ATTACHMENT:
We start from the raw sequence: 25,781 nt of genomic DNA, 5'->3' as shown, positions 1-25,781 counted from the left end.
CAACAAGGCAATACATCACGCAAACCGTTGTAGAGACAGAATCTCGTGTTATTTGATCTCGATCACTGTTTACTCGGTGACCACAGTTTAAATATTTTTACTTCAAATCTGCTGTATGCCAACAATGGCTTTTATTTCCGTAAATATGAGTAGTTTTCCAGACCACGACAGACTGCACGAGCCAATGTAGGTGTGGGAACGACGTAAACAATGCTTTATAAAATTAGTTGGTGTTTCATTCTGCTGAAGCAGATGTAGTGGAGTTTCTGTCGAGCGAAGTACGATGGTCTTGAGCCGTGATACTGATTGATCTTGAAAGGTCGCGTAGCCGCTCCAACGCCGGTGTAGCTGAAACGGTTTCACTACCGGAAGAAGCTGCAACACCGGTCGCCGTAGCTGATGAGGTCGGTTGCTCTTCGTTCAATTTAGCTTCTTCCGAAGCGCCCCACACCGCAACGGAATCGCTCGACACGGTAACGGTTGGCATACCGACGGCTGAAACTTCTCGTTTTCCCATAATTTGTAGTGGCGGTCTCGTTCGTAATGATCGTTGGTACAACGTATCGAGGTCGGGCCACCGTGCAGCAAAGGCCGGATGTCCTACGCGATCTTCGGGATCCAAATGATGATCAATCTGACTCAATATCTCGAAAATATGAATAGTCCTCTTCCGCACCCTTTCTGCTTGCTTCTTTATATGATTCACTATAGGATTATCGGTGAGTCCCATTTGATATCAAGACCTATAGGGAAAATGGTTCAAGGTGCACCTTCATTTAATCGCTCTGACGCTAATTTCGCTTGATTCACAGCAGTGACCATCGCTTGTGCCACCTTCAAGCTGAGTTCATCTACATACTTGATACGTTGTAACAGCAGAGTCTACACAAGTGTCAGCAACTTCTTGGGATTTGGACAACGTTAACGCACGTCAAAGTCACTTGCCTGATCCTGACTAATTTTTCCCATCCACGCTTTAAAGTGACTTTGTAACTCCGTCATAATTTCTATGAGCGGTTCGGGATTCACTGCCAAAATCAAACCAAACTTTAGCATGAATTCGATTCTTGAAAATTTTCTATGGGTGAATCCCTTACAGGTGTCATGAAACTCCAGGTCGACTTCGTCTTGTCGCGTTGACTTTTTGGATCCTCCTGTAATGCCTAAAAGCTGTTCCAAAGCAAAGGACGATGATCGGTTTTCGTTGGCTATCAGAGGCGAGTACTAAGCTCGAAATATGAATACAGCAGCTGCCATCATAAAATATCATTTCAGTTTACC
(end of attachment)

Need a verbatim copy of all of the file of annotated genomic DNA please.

We start from the raw sequence: 25,781 nt of genomic DNA, 5'->3' as shown, positions 1-25,781 counted from the left end.
CAACAAGGCAATACATCACGCAAACCGTTGTAGAGACAGAATCTCGTGTTATTTGATCTCGATCACTGTTTACTCGGTGACCACAGTTTAAATATTTTTACTTCAAATCTGCTGTATGCCAACAATGGCTTTTATTTCCGTAAATATGAGTAGTTTTCCAGACCACGACAGACTGCACGAGCCAATGTAGGTGTGGGAACGACGTAAACAATGCTTTATAAAATTAGTTGGTGTTTCATTCTGCTGAAGCAGATGTAGTGGAGTTTCTGTCGAGCGAAGTACGATGGTCTTGAGCCGTGATACTGATTGATCTTGAAAGGTCGCGTAGCCGCTCCAACGCCGGTGTAGCTGAAACGGTTTCACTACCGGAAGAAGCTGCAACACCGGTCGCCGTAGCTGATGAGGTCGGTTGCTCTTCGTTCAATTTAGCTTCTTCCGAAGCGCCCCACACCGCAACGGAATCGCTCGACACGGTAACGGTTGGCATACCGACGGCTGAAACTTCTCGTTTTCCCATAATTTGTAGTGGCGGTCTCGTTCGTAATGATCGTTGGTACAACGTATCGAGGTCGGGCCACCGTGCAGCAAAGGCCGGATGTCCTACGCGATCTTCGGGATCCAAATGATGATCAATCTGACTCAATATCTCGAAAATATGAATAGTCCTCTTCCGCACCCTTTCTGCTTGCTTCTTTATATGATTCACTATAGGATTATCGGTGAGTCCCATTTGATATCAAGACCTATAGGGAAAATGGTTCAAGGTGCACCTTCATTTAATCGCTCTGACGCTAATTTCGCTTGATTCACAGCAGTGACCATCGCTTGTGCCACCTTCAAGCTGAGTTCATCTACATACTTGATACGTTGTAACAGCAGAGTCTACACAAGTGTCAGCAACTTCTTGGGATTTGGACAACGTTAACGCACGTCAAAGTCACTTGCCTGATCCTGACTAATTTTTCCCATCCACGCTTTAAAGTGACTTTGTAACTCCGTCATAATTTCTATGAGCGGTTCGGGATTCACTGCCAAAATCAAACCAAACTTTAGCATGAATTCGATTCTTGAAAATTTTCTATGGGTGAATCCCTTACAGGTGTCATGAAACTCCAGGTCGACTTCGTCTTGTCGCGTTGACTTTTTGGATCCTCCTGTAATGCCTAAAAGCTGTTCCAAAGCAAAGGACGATGATCGGTTTTCGTTGGCTATCAGAGGCGAGTACTAAGCTCGAAATATGAATACAGCAGCTGCCATCATAAAATATCATTTCAGTTTACC